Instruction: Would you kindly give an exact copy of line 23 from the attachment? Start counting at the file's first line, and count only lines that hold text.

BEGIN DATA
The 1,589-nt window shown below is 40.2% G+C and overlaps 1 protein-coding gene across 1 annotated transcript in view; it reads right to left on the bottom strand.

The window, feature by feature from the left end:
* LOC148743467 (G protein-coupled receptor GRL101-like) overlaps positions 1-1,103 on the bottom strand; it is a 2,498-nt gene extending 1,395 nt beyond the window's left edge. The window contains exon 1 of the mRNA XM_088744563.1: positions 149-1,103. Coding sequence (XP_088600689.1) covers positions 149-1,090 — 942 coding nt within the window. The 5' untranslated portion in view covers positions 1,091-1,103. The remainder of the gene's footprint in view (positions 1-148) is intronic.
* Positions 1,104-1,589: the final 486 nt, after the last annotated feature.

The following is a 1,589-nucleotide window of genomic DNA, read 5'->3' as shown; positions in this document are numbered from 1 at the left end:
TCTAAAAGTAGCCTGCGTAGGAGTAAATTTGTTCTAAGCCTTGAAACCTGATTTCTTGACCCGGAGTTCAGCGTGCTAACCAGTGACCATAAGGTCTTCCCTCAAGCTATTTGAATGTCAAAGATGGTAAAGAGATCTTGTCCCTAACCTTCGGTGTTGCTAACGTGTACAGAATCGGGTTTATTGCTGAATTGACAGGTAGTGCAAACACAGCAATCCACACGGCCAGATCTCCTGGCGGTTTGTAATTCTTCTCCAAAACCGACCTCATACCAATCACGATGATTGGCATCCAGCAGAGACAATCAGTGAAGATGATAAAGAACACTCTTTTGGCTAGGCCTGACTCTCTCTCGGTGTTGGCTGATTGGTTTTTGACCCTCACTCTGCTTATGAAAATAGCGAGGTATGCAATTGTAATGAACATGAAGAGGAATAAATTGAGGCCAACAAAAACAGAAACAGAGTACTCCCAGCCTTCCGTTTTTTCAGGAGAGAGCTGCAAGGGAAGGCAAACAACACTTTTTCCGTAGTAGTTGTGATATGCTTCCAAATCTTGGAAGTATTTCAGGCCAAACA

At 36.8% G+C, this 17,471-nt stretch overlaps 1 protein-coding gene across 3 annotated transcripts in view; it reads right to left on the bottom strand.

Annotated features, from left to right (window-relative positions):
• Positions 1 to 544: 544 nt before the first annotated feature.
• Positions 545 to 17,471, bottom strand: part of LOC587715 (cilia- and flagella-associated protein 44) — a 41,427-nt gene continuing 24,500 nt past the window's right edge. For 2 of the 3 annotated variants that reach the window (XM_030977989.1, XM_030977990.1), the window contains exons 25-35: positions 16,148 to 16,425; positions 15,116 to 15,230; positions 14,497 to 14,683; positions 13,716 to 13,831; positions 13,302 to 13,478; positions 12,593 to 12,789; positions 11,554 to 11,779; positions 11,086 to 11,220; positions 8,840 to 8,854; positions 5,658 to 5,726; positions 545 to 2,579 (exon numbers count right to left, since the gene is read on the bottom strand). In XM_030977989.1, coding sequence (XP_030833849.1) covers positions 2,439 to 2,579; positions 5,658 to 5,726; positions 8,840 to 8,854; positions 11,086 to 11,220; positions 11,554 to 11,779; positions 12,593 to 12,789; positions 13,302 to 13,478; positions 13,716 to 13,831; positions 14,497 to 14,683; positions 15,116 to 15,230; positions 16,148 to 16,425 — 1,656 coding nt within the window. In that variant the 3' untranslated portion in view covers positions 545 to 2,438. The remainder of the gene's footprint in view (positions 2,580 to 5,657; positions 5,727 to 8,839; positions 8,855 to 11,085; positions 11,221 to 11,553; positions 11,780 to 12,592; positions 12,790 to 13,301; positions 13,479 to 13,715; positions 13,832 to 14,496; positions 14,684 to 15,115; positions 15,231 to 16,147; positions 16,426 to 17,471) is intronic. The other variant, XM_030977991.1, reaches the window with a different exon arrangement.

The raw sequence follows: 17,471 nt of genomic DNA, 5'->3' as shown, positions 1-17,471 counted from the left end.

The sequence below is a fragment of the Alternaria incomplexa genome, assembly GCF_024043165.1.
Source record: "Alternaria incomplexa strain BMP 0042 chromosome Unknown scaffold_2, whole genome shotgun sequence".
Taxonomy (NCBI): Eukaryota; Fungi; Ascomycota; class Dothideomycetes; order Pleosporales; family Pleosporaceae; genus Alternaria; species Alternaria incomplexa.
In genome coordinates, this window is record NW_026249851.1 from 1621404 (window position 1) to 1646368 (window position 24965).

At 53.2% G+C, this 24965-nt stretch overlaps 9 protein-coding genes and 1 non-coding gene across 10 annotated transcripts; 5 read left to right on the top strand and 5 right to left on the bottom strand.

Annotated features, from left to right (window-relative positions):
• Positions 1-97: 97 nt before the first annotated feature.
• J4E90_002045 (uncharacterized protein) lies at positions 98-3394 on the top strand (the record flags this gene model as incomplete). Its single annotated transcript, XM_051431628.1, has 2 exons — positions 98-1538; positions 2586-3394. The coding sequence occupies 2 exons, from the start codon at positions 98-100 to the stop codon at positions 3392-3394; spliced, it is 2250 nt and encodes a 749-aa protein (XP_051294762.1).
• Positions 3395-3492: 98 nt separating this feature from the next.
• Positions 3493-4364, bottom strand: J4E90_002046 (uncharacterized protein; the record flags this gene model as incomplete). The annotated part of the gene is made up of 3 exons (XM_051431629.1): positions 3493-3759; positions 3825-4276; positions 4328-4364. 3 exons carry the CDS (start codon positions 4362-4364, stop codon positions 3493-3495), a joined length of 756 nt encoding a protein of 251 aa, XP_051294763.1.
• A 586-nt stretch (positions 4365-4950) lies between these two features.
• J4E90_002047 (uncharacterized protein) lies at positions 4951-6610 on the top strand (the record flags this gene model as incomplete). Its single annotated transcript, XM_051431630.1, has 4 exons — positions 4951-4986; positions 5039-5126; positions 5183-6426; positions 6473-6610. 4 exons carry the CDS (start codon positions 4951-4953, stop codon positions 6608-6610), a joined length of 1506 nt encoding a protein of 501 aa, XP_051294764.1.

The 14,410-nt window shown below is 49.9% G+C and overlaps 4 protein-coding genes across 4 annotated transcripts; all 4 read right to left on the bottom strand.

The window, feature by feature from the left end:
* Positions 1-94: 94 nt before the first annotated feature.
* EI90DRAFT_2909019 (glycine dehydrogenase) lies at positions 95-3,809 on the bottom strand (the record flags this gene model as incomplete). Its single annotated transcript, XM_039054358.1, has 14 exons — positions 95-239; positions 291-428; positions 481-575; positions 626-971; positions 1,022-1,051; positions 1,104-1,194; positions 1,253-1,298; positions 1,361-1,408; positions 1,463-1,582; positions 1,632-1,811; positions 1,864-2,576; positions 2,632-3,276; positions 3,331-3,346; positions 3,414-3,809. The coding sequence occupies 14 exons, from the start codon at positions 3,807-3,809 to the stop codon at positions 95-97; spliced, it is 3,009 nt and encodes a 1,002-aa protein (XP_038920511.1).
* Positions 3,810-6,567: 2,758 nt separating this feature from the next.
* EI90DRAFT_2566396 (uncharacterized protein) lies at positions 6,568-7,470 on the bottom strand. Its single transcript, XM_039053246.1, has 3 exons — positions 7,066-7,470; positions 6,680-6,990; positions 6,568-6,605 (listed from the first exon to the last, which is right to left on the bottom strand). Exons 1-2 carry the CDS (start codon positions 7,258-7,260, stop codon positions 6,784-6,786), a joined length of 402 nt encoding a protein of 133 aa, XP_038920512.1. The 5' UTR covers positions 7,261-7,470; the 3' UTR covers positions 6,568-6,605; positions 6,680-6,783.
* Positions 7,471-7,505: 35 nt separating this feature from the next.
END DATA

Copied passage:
• J4E90_002047 (uncharacterized protein) lies at positions 4951-6610 on the top strand (the record flags this gene model as incomplete). Its single annotated transcript, XM_051431630.1, has 4 exons — positions 4951-4986; positions 5039-5126; positions 5183-6426; positions 6473-6610. 4 exons carry the CDS (start codon positions 4951-4953, stop codon positions 6608-6610), a joined length of 1506 nt encoding a protein of 501 aa, XP_051294764.1.